Pilgrims from England and the 'English Way' (Camino Inglés) from la Coruña in to Santiago de Compostela in Galicia, north west Spain. (A briefing note by Marion Marples)
La Coruña is the most historically attested starting point in Spain, especially for pilgrims from England. Many medieval pilgrims arrived by ship from the ports of the south coast and would have walked or ridden to Santiago. They usually returned a week or so later, making a round trip of 2 weeks. La Coruña is approx 72km from Santiago.
For the modern pilgrim this distance in itself does not qualify the pilgrim for a 'Compostela' from the Pilgrim Office at Santiago cathedral (which asks the pilgrim to walk the last 100km). However, the Dean of Santiago has now confirmed that pilgrims walking routes in England (St Michael's Way, Saints Way, St James's Way, Pilgrims Way) may include these km in the total distance walked and start the Camino Inglés at la Coruña.
They need to have a 'credencial' (Pilgrim Passport, Pilgrim Record) stamped and dated from a starting point and en route in England.
Credencials/Pilgrim Records/Pilgrim Passports are available from the Confraternity of Saint James' online shop. (£5) http://www.csj.org.uk/product-tag/pilgrim-record/
Stamps are held at significant stages along the Way eg the start, refreshment places, churches, St Michael's Mount. The date should be noted and ideally the stamp should be signed. Self inking stamps may be left for pilgrims to stamp their own documents.
Currently many pilgrims start the route at Ferrol on the opposite side of the estuary which gives 100km + km. Some walk to the confluence of the routes at Bruma, then take the bus to La Coruña and walk that section back to Bruma.
The Confraternity of Saint James was founded in 1983 to promote the pilgrim routes to Santiago de Compostela.
The CSJ has been actively promoting the Camino Inglés by
•in 1993 organising the first walking pilgrimage by an English group since the Reformation
•publishing the first modern Guide in English
•making available the first online Guide in English
•supporting the Pilgrim Sea Voyage in 1999, when 2 ships sailed with pilgrims from Fowey and pilgrims walked the Camino Inglés
It has supported the development of the St Michael's Way, alongside the local Bredereth Sen Jago by
•being present at the opening of the St Michael's Way by the Spanish Ambassador in 2004
•attending the Knill ceremonies on 25 July
•supporting the creation of the Friends of St Michael's Way in 2015
It is supporting the development of pilgrim routes in England by
•promoting a new route in England, the St James Way, Reading-Southampton
•building a database of churches dedicated to St James in England, Wales and Scotland and associated monuments, chapels, markets, fairs etc
•encouraging the Cathedral authorities in Santiago to accept that the distance walked in England may be added to the distance in Spain.
Former Secretary CSJ
St Michael's Way and the Spanish Caminos (Excerpt for the On StMW exhibition catalogue)
Interest in walking the Camino de Santiago has been growing since the early 1980s. The main Camino Francés in Spain and feeder routes in France inspired many to investigate additional routes throughout Europe. The development of the Camino Inglés from Coruna to the north of Santiago happened in the early 1990s. This well attested route is named 'Inglés ' because of the evidence for pilgrims arriving at La Coruña by ship from England including ports in Cornwall, Ireland and Wales. In the 1990s local historians in Cornwall established the St Michael's Way in conjunction with the Council of Europe. The official opening took place in May 1994 with the Spanish Ambassador leading pilgrims along the route.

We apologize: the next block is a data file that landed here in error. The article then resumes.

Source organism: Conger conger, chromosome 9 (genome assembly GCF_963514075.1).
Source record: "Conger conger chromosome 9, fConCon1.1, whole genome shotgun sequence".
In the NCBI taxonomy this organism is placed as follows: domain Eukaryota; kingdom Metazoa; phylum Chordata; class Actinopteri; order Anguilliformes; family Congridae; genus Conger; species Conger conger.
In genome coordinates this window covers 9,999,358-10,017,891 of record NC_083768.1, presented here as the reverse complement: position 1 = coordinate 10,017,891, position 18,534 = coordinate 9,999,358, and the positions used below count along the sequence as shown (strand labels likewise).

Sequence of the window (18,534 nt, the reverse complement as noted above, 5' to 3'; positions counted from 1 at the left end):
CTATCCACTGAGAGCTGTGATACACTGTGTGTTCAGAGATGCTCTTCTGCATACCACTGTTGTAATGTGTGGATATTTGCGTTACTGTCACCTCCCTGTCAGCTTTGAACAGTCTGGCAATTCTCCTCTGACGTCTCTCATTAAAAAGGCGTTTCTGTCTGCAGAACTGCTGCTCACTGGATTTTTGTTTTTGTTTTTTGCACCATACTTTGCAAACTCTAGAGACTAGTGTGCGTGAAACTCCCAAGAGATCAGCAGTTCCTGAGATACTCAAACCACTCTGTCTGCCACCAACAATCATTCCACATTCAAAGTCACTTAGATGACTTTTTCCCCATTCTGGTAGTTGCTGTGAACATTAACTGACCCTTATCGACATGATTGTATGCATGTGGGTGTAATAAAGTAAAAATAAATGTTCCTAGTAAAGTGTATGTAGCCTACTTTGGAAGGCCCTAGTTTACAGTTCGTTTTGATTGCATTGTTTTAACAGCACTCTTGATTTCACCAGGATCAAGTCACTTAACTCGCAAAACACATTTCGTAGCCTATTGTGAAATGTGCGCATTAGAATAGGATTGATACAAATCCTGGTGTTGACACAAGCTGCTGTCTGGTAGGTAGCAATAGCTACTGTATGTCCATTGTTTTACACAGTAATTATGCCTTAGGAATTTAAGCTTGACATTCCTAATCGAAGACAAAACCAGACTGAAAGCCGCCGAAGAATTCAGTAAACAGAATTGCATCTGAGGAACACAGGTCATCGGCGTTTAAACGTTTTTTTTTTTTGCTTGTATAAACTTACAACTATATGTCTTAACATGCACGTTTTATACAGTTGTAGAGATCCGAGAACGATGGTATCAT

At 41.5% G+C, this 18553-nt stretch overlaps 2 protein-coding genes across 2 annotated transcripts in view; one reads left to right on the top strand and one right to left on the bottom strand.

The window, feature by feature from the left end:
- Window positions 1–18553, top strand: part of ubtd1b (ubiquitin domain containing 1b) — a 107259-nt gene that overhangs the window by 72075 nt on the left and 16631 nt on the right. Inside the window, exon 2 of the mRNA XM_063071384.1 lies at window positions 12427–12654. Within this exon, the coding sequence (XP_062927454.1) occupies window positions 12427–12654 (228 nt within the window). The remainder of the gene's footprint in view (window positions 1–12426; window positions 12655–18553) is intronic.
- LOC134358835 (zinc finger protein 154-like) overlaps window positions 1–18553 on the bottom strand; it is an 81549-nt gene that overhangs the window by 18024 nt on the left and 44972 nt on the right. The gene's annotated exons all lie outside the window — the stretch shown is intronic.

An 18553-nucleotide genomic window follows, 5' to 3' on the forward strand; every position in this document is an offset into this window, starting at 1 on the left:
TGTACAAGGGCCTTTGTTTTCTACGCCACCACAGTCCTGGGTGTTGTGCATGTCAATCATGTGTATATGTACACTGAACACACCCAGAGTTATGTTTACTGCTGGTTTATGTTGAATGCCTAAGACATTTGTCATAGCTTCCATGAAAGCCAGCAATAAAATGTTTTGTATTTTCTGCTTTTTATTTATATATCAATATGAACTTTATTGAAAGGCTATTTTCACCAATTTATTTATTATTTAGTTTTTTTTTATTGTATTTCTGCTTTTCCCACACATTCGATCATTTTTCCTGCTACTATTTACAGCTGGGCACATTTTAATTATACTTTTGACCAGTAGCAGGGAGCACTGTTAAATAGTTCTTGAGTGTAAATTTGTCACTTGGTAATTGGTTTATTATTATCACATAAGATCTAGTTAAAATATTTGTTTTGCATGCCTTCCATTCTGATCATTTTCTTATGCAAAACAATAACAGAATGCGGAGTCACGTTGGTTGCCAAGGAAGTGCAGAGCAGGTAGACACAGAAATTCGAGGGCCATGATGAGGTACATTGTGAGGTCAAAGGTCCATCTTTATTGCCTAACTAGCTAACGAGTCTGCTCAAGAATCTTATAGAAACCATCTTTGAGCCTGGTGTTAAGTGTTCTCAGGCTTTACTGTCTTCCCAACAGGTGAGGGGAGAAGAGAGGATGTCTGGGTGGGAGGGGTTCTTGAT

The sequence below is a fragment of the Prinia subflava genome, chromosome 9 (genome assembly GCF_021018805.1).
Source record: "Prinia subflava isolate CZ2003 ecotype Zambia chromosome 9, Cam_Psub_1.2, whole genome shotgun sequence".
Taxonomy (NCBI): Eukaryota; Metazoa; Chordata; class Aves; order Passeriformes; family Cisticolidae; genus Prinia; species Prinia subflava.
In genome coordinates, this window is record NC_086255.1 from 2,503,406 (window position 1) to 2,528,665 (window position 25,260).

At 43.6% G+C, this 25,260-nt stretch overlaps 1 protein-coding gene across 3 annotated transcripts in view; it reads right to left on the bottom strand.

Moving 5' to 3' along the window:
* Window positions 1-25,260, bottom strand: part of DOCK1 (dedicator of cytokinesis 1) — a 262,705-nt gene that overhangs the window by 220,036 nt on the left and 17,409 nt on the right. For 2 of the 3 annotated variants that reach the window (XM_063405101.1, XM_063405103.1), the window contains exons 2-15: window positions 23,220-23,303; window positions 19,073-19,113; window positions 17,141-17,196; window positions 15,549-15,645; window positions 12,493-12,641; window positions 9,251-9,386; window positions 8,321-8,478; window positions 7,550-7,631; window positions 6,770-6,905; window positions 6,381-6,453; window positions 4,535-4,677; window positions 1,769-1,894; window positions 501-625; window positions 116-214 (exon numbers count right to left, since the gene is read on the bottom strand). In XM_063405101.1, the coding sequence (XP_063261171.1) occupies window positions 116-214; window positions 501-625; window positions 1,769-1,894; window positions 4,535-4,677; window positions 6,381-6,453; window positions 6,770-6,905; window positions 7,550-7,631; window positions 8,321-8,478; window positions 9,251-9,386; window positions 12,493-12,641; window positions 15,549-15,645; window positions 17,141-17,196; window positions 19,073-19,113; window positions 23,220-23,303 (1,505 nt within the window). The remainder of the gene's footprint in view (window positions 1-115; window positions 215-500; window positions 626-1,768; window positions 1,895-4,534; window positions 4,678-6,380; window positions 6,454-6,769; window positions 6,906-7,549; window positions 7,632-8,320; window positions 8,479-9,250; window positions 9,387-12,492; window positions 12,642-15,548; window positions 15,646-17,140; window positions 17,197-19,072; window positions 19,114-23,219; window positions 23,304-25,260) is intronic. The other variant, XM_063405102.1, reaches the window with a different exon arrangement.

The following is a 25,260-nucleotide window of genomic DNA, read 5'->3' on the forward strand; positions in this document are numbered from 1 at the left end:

Traditionally pilgrims need to walk at least the last 100km to Santiago. The distance from La Coruña is insufficient to qualify for the 'Compostela' certificate of pilgrimage.
However, we can announce that the Pilgrim Office at Santiago Cathedral has now agreed that pilgrims arriving who have walked the St Michael's Way as well as the Camino Inglés from La Coruña may be awarded the Compostela, on production of a suitably stamped Credencial.
Former Sectretary CSJ
My inititial research into StMW in 2013 uncovered almost no tangible connections with the Camino de Santiago other than the signage on the route. Even the Confraternity of St James, based on London, who support pilgrims aiming to walk the Camino to Santago did not mention the StMW on their website.
However after many conversations and months, it seems that the timing was right- Marion Marples of the CSJ wrote to the Dean of the Cathedral in Santiago and I am pleased to report that as from this year (2016) walkers who complete the St MW and then walk the English Way (from La Caruna to Santiago) will be eligble for a Compostela.
Walkers must provide a suitably stamped passport in Santiago. As there is no stamping system installed (yet!) on StMW walkers can puchase a passport from the CSJ and have it stamped in post office/hotel/bar along STMW or ask a local person to sign to and date the passport to evidence that they were there.